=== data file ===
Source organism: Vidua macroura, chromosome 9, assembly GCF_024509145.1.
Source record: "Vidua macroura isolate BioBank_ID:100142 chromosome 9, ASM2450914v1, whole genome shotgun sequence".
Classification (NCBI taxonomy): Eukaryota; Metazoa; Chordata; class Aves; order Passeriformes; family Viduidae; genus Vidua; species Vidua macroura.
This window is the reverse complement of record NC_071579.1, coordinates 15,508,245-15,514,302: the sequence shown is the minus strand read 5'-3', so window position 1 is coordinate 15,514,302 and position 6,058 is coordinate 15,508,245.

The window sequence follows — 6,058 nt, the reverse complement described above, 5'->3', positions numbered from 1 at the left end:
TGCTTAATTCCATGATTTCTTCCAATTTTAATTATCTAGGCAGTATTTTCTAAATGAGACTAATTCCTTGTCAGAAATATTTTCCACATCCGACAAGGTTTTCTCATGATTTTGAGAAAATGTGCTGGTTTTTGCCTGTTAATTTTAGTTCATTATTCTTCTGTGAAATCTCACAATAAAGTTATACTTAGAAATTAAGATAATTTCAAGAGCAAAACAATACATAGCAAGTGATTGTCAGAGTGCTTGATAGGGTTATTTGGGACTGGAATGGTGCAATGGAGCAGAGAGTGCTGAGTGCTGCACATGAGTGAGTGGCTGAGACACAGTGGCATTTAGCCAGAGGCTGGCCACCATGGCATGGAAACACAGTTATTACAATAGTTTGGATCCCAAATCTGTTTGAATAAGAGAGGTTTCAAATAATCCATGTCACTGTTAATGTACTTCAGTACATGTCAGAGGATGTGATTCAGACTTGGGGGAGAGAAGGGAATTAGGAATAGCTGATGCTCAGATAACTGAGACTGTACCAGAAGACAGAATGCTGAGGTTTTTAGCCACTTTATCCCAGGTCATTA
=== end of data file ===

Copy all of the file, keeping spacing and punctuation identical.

Source organism: Vidua macroura, chromosome 9, assembly GCF_024509145.1.
Source record: "Vidua macroura isolate BioBank_ID:100142 chromosome 9, ASM2450914v1, whole genome shotgun sequence".
Classification (NCBI taxonomy): Eukaryota; Metazoa; Chordata; class Aves; order Passeriformes; family Viduidae; genus Vidua; species Vidua macroura.
This window is the reverse complement of record NC_071579.1, coordinates 15,508,245-15,514,302: the sequence shown is the minus strand read 5'-3', so window position 1 is coordinate 15,514,302 and position 6,058 is coordinate 15,508,245.

The window sequence follows — 6,058 nt, the reverse complement described above, 5'->3', positions numbered from 1 at the left end:
TGCTTAATTCCATGATTTCTTCCAATTTTAATTATCTAGGCAGTATTTTCTAAATGAGACTAATTCCTTGTCAGAAATATTTTCCACATCCGACAAGGTTTTCTCATGATTTTGAGAAAATGTGCTGGTTTTTGCCTGTTAATTTTAGTTCATTATTCTTCTGTGAAATCTCACAATAAAGTTATACTTAGAAATTAAGATAATTTCAAGAGCAAAACAATACATAGCAAGTGATTGTCAGAGTGCTTGATAGGGTTATTTGGGACTGGAATGGTGCAATGGAGCAGAGAGTGCTGAGTGCTGCACATGAGTGAGTGGCTGAGACACAGTGGCATTTAGCCAGAGGCTGGCCACCATGGCATGGAAACACAGTTATTACAATAGTTTGGATCCCAAATCTGTTTGAATAAGAGAGGTTTCAAATAATCCATGTCACTGTTAATGTACTTCAGTACATGTCAGAGGATGTGATTCAGACTTGGGGGAGAGAAGGGAATTAGGAATAGCTGATGCTCAGATAACTGAGACTGTACCAGAAGACAGAATGCTGAGGTTTTTAGCCACTTTATCCCAGGTCATTA